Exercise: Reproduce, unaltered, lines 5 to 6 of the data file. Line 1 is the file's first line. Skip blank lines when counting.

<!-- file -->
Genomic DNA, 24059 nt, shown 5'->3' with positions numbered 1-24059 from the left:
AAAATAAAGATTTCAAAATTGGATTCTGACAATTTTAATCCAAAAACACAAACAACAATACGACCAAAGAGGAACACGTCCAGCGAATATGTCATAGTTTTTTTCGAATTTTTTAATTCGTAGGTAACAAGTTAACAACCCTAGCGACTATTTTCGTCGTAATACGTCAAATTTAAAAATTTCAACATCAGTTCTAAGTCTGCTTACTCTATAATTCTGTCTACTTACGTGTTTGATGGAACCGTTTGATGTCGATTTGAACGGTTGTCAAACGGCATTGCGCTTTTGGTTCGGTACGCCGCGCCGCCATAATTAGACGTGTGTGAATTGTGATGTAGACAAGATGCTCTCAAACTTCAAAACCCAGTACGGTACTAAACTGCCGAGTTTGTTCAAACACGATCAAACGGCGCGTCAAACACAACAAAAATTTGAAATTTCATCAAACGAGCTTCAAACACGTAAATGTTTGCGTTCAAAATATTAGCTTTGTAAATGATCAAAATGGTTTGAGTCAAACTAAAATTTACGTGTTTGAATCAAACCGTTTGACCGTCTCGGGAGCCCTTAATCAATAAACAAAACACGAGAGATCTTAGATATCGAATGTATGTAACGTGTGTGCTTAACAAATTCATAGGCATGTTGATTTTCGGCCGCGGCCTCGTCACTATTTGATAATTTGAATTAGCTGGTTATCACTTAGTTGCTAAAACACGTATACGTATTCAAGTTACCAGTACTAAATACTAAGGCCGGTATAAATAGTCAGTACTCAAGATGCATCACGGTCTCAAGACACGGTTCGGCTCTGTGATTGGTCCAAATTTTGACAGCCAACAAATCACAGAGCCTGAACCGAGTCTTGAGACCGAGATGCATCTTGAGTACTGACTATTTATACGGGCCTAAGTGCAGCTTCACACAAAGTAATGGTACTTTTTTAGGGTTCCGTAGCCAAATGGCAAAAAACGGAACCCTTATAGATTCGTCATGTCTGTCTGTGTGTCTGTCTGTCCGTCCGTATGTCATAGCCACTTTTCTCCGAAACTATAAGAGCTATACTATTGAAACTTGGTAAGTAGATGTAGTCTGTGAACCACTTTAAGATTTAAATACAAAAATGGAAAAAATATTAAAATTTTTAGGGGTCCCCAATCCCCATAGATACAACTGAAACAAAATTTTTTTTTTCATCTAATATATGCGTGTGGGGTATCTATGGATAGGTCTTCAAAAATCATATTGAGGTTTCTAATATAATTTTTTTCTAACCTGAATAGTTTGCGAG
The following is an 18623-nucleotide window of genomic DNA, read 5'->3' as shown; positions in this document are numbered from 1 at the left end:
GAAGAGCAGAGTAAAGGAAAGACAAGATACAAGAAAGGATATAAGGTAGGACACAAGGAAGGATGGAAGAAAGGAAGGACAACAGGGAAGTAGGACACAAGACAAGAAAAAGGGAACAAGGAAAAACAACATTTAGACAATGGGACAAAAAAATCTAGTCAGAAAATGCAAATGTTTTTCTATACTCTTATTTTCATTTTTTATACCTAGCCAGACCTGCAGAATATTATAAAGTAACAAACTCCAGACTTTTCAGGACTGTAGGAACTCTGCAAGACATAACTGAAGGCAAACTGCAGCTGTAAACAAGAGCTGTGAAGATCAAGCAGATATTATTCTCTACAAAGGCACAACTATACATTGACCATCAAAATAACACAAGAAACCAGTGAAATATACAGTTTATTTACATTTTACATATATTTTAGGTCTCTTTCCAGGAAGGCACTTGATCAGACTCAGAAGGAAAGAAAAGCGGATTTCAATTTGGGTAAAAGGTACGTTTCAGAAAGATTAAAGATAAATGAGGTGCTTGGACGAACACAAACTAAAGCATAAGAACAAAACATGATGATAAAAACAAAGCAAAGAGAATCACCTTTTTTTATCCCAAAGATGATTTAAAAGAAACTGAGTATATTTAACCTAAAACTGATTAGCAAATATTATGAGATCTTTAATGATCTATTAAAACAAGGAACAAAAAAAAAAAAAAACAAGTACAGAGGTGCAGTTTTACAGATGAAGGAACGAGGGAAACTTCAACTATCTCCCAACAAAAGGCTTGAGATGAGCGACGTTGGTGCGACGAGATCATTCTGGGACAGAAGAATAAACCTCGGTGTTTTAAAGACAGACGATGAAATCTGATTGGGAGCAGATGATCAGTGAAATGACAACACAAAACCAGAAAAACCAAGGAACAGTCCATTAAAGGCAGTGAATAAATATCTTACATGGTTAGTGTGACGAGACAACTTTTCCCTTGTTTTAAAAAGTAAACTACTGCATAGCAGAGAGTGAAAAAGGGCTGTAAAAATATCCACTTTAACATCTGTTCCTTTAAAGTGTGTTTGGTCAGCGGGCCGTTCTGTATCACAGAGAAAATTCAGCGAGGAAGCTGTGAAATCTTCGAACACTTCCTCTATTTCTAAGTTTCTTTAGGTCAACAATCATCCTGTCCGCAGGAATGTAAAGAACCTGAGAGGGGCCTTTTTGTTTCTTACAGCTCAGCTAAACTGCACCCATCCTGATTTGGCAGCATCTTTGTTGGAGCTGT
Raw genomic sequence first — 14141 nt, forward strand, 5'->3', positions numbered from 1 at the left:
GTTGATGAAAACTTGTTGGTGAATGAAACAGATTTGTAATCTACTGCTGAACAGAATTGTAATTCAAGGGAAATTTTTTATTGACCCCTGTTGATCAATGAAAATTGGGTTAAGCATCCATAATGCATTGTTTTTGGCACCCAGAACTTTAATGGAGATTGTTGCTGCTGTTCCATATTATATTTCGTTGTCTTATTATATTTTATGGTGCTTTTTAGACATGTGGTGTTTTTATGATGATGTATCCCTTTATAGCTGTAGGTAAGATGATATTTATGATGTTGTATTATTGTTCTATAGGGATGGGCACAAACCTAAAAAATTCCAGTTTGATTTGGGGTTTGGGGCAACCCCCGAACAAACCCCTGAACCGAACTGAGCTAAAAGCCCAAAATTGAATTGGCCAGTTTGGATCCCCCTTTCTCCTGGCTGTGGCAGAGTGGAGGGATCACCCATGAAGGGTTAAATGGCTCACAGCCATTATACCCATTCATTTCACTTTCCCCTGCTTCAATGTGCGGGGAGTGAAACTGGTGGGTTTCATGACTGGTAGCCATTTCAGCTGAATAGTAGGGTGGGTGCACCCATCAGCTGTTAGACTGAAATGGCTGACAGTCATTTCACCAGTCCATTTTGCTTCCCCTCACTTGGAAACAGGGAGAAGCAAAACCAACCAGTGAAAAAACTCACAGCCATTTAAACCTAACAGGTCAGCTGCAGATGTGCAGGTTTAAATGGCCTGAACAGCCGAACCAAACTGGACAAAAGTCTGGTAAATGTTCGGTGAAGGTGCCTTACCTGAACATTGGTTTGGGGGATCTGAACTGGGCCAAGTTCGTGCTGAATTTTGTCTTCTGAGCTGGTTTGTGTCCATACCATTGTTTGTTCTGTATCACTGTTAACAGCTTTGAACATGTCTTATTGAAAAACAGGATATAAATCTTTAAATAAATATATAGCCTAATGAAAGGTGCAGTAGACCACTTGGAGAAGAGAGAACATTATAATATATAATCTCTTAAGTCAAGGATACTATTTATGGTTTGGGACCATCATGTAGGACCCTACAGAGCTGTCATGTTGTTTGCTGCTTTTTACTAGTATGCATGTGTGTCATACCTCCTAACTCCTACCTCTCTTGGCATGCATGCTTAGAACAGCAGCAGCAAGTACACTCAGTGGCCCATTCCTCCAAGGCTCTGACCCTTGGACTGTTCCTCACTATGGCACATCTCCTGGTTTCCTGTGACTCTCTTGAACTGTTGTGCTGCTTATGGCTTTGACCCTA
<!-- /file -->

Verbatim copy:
Raw genomic sequence first — 14141 nt, forward strand, 5'->3', positions numbered from 1 at the left:
GTTGATGAAAACTTGTTGGTGAATGAAACAGATTTGTAATCTACTGCTGAACAGAATTGTAATTCAAGGGAAATTTTTTATTGACCCCTGTTGATCAATGAAAATTGGGTTAAGCATCCATAATGCATTGTTTTTGGCACCCAGAACTTTAATGGAGATTGTTGCTGCTGTTCCATATTATATTTCGTTGTCTTATTATATTTTATGGTGCTTTTTAGACATGTGGTGTTTTTATGATGATGTATCCCTTTATAGCTGTAGGTAAGATGATATTTATGATGTTGTATTATTGTTCTATAGGGATGGGCACAAACCTAAAAAATTCCAGTTTGATTTGGGGTTTGGGGCAACCCCCGAACAAACCCCTGAACCGAACTGAGCTAAAAGCCCAAAATTGAATTGGCCAGTTTGGATCCCCCTTTCTCCTGGCTGTGGCAGAGTGGAGGGATCACCCATGAAGGGTTAAATGGCTCACAGCCATTATACCCATTCATTTCACTTTCCCCTGCTTCAATGTGCGGGGAGTGAAACTGGTGGGTTTCATGACTGGTAGCCATTTCAGCTGAATAGTAGGGTGGGTGCACCCATCAGCTGTTAGACTGAAATGGCTGACAGTCATTTCACCAGTCCATTTTGCTTCCCCTCACTTGGAAACAGGGAGAAGCAAAACCAACCAGTGAAAAAACTCACAGCCATTTAAACCTAACAGGTCAGCTGCAGATGTGCAGGTTTAAATGGCCTGAACAGCCGAACCAAACTGGACAAAAGTCTGGTAAATGTTCGGTGAAGGTGCCTTACCTGAACATTGGTTTGGGGGATCTGAACTGGGCCAAGTTCGTGCTGAATTTTGTCTTCTGAGCTGGTTTGTGTCCATACCATTGTTTGTTCTGTATCACTGTTAACAGCTTTGAACATGTCTTATTGAAAAACAGGATATAAATCTTTAAATAAATATATAGCCTAATGAAAGGTGCAGTAGACCACTTGGAGAAGAGAGAACATTATAATATATAATCTCTTAAGTCAAGGATACTATTTATGGTTTGGGACCATCATGTAGGACCCTACAGAGCTGTCATGTTGTTTGCTGCTTTTTACTAGTATGCATGTGTGTCATACCTCCTAACTCCTACCTCTCTTGGCATGCATGCTTAGAACAGCAGCAGCAAGTACACTCAGTGGCCCATTCCTCCAAGGCTCTGACCCTTGGACTGTTCCTCACTATGGCACATCTCCTGGTTTCCTGTGACTCTCTTGAACTGTTGTGCTGCTTATGGCTTTGACCCTA